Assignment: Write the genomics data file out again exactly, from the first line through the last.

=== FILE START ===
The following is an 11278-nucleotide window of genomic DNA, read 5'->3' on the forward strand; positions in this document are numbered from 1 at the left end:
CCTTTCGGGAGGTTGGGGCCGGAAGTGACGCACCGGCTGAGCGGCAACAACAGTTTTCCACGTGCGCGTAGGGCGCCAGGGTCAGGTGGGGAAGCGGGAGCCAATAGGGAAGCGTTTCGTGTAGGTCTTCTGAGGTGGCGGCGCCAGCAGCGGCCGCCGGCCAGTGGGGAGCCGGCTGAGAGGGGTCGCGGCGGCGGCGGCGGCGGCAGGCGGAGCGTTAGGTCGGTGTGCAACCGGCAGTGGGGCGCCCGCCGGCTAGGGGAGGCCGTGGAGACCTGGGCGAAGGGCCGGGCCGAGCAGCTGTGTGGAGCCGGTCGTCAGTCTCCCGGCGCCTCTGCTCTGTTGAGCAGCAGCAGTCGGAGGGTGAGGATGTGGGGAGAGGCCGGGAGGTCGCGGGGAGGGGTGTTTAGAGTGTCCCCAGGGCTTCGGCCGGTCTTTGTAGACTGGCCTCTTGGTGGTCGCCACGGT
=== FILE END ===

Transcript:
The following is an 11278-nucleotide window of genomic DNA, read 5'->3' on the forward strand; positions in this document are numbered from 1 at the left end:
CCTTTCGGGAGGTTGGGGCCGGAAGTGACGCACCGGCTGAGCGGCAACAACAGTTTTCCACGTGCGCGTAGGGCGCCAGGGTCAGGTGGGGAAGCGGGAGCCAATAGGGAAGCGTTTCGTGTAGGTCTTCTGAGGTGGCGGCGCCAGCAGCGGCCGCCGGCCAGTGGGGAGCCGGCTGAGAGGGGTCGCGGCGGCGGCGGCGGCGGCAGGCGGAGCGTTAGGTCGGTGTGCAACCGGCAGTGGGGCGCCCGCCGGCTAGGGGAGGCCGTGGAGACCTGGGCGAAGGGCCGGGCCGAGCAGCTGTGTGGAGCCGGTCGTCAGTCTCCCGGCGCCTCTGCTCTGTTGAGCAGCAGCAGTCGGAGGGTGAGGATGTGGGGAGAGGCCGGGAGGTCGCGGGGAGGGGTGTTTAGAGTGTCCCCAGGGCTTCGGCCGGTCTTTGTAGACTGGCCTCTTGGTGGTCGCCACGGT